4. While whisking, slowly pour infused cream into egg yolk mixture until fully incorporated. Transfer the entire contents of the bowl back into the saucepan or over a double boiler. Return to the heat and cook, stirring constantly, until the mixture thickens and coats the back of a spoon. Remove from heat and stir in vanilla extract. Cool ice cream base quickly in an ice bath.

5. Freeze ice cream base according to ice cream maker instructions. Once it is frozen, fold in hazelnuts and spread out over a parchment-lined jellyroll pan. Freeze overnight.

Chocolate cookie disks

Makes 24 individual cookies

1 1/4 cups all-purpose flour

1/4 cup unsweetened cocoa powder

8 tablespoons unsalted butter, softened

1/2 cup powdered sugar

1 egg yolk

3/4 teaspoon vanilla extract

1. Sift flour and cocoa powder together in a small bowl and set aside.

2. In a stand mixer, using the paddle attachment, cream butter and sugar together until light and fluffy. Add egg yolk and vanilla extract and beat to combine, scraping the sides of the bowl periodically.

3. Set mixer on low and slowly add flour mixture. Once it is incorporated, remove dough from mixing bowl and pat into a 1/2-inch-thick circle.

4. Dust the counter surface with cocoa powder and roll the dough out to an 1/8-inch thickness. Cut cookies out of the dough using a 3 1/8-inch fluted round cutter and place on a parchment-lined cookie sheet. Press remaining dough back together and re-roll until you have 24 cookies.

5. Bake cookies in a 350-degree oven for 10-12 minutes. Cool completely.

Chocolate-chicory sauce

1/3 cup ground chicory

10 ounces semisweet chocolate, chopped

3 cups heavy cream

1. Place chicory grounds in a small mesh strainer over a medium-size mixing bowl that contains the chocolate, and set aside.

2. In a small saucepan, heat cream to a boil. Remove from heat and slowly pour over chicory grounds into the bowl with the chocolate. Discard chicory grounds.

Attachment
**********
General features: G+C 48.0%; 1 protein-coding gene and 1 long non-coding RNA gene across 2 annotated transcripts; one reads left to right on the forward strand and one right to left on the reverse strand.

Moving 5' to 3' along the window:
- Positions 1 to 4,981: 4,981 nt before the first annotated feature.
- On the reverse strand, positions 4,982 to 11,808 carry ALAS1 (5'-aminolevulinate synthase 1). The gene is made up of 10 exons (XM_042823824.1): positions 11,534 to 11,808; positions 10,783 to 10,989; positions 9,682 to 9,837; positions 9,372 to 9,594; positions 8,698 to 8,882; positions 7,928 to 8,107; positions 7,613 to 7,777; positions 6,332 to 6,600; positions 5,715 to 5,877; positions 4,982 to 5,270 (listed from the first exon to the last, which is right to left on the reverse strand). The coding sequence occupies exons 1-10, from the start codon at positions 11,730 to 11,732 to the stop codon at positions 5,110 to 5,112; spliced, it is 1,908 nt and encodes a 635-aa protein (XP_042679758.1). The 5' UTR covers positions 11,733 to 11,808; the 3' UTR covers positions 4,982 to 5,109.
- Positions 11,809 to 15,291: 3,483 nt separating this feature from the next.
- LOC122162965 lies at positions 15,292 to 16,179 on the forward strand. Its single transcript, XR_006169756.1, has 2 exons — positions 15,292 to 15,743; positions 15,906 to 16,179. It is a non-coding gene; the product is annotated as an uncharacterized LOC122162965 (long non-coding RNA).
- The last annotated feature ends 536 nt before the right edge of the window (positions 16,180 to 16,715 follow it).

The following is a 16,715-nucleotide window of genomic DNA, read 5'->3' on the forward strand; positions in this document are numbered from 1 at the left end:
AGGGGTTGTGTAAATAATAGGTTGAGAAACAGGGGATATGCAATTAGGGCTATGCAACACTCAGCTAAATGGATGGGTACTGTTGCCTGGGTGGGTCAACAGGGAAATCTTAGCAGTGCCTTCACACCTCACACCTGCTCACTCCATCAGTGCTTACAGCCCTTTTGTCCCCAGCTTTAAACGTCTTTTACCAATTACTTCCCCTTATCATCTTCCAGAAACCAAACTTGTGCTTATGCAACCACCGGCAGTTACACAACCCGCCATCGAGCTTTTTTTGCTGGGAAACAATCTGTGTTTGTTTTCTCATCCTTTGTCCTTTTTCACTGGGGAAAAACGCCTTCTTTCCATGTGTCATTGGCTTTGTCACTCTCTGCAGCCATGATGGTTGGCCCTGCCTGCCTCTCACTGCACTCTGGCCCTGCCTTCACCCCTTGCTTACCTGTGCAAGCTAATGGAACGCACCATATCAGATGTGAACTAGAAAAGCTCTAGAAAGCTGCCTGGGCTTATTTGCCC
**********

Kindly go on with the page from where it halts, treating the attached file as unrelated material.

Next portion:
3. Stir chocolate-cream mixture with a rubber spatula until combined and smooth. Refrigerate until ready to use.

To assemble: Cut 12 circles of ice cream using a 2 1/2-inch circle cutter. Place one ice cream disk between two cookies and wrap with paper. Return to the freezer to set before serving. Serve the ice cream sandwiches with the warmed chocolate-chicory sauce and sweetened whipped cream.

Nutritional analysis per serving, with cookie disks and sauce: 898 calories, 71 grams fat, 62 grams carbohydrates, 9 grams protein, 387 milligrams cholesterol, 70 milligrams sodium, 2 grams dietary fiber, 69 percent of calories from fat.

-- Ellerbe Fine Foods, 1501 W. Magnolia Ave., Fort Worth, 817-926-3663;

Rose water ice cream with rose syrup

Rose water

3 cups water

1 cup organic edible rose petals

Bring water and rose petals to a boil for 15 minutes. Strain rose petals. Add a bit red food coloring, if desired. Cool and reserve.


1 cup rose water

2 cups sugar

2 citrus geranium leaves or juice from half a lemon

Combine rose water and sugar and bring to a boil. Reduce heat. Add leaves or lemon juice and simmer for 10 minutes. Remove from heat and allow to cool. Store at room temperature.

Ice cream

2 eggs

1/2 cup sugar

1/4 teaspoon salt

2 1/2 cups whipping cream

2 cups half-and-half

4 ounces rose syrup

1. In a heavy saucepan, combine first five ingredients. Cook over medium-low heat, stirring constantly, until the mixture is thick enough to coat a metal spoon and reaches at least 160 degrees. Remove from heat. Cool quickly by setting pan in ice and stirring the mixture.

2. Cover and refrigerate overnight or use to make ice cream immediately. When ready to make ice cream, pour mixture and rose syrup into ice cream maker and follow manufacturer's directions.

Nutritional analysis per serving: 409 calories, 24 grams fat, 48 grams carbohydrates, 3 grams protein, 118 milligrams cholesterol, 95 milligrams sodium, trace dietary fiber, 51 percent of calories from fat.

-- Chadra Mezza & Grill, 1622 Park Place Ave., Fort Worth, 817-926-3992;